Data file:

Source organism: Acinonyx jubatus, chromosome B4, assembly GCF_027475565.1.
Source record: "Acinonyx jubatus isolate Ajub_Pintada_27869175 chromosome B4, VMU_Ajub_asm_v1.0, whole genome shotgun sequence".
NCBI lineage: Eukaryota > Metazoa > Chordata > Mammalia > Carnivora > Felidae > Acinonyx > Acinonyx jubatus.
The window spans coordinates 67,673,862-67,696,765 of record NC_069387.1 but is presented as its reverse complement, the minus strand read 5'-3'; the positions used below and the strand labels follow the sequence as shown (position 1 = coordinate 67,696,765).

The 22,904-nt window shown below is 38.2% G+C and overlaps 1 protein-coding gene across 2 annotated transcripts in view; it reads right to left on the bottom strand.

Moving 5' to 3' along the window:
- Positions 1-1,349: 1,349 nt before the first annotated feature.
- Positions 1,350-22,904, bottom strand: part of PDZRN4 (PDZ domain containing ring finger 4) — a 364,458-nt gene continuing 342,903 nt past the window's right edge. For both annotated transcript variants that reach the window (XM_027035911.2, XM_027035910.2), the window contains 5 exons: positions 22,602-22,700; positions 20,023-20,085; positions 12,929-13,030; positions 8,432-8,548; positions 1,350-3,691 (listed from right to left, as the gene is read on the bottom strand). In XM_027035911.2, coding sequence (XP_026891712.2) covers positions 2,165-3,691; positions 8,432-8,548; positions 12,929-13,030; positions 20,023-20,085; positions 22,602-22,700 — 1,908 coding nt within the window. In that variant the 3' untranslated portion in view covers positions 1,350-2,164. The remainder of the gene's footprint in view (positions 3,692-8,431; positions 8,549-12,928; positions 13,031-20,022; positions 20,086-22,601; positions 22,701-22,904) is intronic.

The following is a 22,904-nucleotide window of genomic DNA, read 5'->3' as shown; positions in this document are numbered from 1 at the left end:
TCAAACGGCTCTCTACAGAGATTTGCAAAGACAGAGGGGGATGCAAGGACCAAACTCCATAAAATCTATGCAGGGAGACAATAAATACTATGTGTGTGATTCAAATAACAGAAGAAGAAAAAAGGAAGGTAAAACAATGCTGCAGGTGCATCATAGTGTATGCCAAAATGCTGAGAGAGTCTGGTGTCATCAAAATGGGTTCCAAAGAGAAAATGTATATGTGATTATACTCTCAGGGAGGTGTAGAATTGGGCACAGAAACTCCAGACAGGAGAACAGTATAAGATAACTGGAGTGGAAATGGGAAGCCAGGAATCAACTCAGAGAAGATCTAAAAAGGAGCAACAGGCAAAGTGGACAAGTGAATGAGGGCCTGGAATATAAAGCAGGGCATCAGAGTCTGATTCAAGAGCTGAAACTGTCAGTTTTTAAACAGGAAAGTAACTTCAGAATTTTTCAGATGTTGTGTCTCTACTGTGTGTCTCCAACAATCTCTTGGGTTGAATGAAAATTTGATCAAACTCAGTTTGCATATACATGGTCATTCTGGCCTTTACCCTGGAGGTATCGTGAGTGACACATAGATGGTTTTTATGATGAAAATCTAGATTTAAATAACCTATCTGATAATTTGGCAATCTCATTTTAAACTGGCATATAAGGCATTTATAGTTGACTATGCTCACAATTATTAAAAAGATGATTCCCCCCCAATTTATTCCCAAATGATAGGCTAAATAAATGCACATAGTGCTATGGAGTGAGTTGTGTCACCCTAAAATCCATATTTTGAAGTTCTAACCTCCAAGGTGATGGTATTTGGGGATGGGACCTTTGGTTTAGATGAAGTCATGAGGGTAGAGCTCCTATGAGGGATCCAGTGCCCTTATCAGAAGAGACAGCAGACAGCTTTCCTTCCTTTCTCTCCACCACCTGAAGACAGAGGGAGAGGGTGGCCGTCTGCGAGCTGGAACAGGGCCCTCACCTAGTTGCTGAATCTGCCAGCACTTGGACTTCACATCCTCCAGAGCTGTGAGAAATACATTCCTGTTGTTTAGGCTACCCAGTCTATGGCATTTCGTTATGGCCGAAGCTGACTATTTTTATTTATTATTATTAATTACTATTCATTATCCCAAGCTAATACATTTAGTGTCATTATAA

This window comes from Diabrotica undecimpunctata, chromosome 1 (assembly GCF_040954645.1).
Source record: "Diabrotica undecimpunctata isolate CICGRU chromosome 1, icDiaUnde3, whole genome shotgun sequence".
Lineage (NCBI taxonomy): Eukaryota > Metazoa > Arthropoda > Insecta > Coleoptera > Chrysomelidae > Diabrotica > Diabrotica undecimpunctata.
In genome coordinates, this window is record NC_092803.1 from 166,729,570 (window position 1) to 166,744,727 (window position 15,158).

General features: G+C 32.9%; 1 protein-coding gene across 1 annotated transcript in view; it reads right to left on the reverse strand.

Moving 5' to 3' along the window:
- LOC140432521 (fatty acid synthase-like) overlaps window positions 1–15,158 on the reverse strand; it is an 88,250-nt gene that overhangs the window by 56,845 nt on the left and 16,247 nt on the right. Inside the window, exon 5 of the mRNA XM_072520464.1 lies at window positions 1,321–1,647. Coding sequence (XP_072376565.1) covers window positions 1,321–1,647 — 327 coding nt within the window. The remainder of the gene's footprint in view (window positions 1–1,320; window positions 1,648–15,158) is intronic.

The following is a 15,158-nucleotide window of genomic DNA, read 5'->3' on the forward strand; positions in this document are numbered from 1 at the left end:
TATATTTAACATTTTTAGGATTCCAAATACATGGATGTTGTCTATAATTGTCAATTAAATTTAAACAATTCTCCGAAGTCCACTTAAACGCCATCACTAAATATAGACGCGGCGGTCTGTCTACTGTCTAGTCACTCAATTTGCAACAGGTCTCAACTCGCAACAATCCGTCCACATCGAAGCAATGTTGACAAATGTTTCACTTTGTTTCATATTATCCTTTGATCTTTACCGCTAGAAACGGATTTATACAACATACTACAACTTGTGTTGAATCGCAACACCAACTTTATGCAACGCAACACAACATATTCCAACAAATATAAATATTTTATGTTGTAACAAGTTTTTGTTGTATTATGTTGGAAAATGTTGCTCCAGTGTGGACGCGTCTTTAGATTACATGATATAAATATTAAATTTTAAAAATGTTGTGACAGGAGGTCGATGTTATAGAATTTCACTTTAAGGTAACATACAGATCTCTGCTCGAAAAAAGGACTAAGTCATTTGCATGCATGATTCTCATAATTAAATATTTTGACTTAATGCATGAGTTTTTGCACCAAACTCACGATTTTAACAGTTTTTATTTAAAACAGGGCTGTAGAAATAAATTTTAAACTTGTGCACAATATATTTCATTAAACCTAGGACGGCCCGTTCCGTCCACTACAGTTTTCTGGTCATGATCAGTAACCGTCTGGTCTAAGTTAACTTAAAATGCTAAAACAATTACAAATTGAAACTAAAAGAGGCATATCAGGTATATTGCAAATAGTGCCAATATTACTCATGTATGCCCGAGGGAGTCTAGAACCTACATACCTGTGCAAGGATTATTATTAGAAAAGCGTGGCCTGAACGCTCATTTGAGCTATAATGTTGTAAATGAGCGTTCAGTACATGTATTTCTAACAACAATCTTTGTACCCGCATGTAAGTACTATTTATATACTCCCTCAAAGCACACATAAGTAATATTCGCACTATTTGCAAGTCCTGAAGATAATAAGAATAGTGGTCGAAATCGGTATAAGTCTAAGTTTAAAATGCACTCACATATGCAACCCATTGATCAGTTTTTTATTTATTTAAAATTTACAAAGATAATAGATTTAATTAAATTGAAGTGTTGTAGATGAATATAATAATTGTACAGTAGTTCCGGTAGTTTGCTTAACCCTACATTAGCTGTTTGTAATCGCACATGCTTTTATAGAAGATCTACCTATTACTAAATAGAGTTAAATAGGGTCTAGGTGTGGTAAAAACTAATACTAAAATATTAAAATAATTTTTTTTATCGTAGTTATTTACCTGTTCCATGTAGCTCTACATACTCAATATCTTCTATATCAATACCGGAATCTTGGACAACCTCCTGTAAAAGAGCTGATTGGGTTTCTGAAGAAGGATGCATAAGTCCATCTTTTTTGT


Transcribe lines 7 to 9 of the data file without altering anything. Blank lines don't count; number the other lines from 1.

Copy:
- Positions 1-1,349: 1,349 nt before the first annotated feature.
- Positions 1,350-22,904, bottom strand: part of PDZRN4 (PDZ domain containing ring finger 4) — a 364,458-nt gene continuing 342,903 nt past the window's right edge. For both annotated transcript variants that reach the window (XM_027035911.2, XM_027035910.2), the window contains 5 exons: positions 22,602-22,700; positions 20,023-20,085; positions 12,929-13,030; positions 8,432-8,548; positions 1,350-3,691 (listed from right to left, as the gene is read on the bottom strand). In XM_027035911.2, coding sequence (XP_026891712.2) covers positions 2,165-3,691; positions 8,432-8,548; positions 12,929-13,030; positions 20,023-20,085; positions 22,602-22,700 — 1,908 coding nt within the window. In that variant the 3' untranslated portion in view covers positions 1,350-2,164. The remainder of the gene's footprint in view (positions 3,692-8,431; positions 8,549-12,928; positions 13,031-20,022; positions 20,086-22,601; positions 22,701-22,904) is intronic.

The following is a 22,904-nucleotide window of genomic DNA, read 5'->3' as shown; positions in this document are numbered from 1 at the left end: